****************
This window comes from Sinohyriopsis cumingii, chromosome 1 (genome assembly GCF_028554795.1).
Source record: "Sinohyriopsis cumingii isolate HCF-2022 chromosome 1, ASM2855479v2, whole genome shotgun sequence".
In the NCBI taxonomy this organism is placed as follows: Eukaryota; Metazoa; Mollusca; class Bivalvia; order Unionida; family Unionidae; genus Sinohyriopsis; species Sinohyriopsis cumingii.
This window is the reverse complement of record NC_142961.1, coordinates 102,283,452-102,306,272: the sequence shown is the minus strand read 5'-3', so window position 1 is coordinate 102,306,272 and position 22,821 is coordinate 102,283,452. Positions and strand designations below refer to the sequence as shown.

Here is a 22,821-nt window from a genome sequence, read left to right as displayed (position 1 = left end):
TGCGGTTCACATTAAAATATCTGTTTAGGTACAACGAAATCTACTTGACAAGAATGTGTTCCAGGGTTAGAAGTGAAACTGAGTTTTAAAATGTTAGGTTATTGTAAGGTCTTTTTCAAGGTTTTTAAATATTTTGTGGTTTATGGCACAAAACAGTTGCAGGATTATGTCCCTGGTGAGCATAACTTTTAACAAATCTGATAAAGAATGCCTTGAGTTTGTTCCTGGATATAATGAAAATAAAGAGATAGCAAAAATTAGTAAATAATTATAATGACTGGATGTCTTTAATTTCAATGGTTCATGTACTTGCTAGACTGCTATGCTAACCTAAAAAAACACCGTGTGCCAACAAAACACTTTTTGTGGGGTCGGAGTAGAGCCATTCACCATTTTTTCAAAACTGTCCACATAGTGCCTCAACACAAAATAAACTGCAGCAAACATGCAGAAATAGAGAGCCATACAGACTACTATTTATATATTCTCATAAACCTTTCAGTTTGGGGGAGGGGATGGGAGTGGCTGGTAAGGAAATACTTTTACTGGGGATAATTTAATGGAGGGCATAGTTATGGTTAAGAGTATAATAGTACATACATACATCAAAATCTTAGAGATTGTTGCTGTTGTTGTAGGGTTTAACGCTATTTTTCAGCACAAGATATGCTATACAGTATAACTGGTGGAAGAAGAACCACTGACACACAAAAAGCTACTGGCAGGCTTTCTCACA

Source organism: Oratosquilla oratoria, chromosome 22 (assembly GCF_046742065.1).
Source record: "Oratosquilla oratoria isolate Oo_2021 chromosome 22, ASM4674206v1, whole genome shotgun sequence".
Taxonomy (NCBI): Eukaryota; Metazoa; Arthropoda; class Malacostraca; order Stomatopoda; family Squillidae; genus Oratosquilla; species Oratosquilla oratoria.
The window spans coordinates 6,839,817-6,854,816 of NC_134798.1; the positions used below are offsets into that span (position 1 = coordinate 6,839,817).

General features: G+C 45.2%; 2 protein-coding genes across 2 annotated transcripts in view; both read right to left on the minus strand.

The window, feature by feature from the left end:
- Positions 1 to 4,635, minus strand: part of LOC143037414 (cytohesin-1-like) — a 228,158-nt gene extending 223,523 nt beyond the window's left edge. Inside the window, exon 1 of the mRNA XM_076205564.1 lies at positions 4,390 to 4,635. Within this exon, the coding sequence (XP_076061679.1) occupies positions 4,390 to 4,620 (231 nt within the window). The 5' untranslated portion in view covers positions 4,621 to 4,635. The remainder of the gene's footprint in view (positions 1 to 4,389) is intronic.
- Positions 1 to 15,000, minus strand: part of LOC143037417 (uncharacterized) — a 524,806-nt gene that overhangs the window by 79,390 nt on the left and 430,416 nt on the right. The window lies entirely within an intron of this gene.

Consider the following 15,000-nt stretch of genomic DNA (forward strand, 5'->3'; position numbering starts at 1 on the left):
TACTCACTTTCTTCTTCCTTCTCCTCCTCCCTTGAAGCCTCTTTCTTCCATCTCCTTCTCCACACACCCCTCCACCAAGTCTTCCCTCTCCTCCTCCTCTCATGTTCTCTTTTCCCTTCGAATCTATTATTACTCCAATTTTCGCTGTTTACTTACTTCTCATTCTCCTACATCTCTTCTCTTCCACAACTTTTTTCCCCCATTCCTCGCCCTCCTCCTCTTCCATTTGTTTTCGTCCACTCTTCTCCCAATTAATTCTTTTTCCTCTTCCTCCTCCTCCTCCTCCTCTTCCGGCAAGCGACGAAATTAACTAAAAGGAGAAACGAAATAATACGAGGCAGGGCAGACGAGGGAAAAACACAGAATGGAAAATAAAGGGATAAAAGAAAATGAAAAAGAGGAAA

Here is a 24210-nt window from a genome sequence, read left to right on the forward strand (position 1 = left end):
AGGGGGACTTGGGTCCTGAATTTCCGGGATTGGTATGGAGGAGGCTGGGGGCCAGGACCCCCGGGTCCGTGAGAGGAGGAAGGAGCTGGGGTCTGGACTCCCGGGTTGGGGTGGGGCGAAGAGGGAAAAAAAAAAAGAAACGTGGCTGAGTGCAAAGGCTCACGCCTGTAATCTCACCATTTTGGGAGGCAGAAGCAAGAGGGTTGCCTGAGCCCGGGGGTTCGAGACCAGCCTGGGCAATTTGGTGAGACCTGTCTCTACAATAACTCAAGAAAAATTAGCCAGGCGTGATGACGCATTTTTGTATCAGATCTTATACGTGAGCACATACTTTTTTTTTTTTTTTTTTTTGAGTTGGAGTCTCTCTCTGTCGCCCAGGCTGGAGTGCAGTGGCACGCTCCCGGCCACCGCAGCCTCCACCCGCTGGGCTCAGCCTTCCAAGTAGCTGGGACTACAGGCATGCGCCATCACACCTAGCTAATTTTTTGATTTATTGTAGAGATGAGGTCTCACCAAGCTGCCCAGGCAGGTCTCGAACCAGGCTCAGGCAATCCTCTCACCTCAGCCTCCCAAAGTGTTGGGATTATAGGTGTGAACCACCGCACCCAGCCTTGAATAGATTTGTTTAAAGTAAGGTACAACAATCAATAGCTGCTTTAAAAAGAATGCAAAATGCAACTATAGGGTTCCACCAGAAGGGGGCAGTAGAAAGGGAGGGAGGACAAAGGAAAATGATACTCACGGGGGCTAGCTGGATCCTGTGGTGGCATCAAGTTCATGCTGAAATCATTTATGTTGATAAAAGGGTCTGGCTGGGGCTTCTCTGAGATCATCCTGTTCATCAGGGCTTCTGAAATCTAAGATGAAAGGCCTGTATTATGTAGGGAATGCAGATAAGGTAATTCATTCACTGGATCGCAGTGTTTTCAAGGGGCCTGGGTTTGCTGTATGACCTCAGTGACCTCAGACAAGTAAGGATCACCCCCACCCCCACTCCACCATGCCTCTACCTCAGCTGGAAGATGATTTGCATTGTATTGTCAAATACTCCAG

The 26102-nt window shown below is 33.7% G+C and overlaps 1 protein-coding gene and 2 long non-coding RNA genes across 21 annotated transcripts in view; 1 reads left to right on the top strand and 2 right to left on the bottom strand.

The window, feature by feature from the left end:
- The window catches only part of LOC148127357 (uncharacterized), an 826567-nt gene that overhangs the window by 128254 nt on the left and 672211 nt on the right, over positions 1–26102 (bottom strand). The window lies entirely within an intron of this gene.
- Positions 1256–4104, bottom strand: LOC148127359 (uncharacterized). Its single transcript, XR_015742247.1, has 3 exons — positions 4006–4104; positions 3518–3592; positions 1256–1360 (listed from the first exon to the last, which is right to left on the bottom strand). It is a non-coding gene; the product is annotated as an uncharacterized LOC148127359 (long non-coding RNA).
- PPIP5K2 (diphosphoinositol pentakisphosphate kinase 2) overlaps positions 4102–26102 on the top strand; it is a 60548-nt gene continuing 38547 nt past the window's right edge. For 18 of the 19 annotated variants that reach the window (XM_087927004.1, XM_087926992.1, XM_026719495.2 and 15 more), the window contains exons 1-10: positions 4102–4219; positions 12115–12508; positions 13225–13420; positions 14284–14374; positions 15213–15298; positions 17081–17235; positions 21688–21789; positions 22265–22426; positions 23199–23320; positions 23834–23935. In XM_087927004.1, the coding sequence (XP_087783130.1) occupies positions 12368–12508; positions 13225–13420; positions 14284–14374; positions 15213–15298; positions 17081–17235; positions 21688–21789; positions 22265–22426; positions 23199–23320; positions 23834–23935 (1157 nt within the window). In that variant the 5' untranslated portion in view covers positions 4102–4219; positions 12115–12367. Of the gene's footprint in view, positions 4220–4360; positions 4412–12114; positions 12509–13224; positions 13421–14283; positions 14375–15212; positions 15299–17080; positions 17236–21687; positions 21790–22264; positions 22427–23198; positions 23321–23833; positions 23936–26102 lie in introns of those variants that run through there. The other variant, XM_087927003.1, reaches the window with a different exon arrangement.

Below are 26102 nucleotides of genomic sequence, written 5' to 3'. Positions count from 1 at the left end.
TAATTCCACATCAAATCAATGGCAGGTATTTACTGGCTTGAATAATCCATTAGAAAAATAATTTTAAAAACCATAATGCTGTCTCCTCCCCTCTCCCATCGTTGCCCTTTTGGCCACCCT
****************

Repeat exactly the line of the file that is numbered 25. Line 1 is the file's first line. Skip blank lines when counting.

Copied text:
TAATTCCACATCAAATCAATGGCAGGTATTTACTGGCTTGAATAATCCATTAGAAAAATAATTTTAAAAACCATAATGCTGTCTCCTCCCCTCTCCCATCGTTGCCCTTTTGGCCACCCT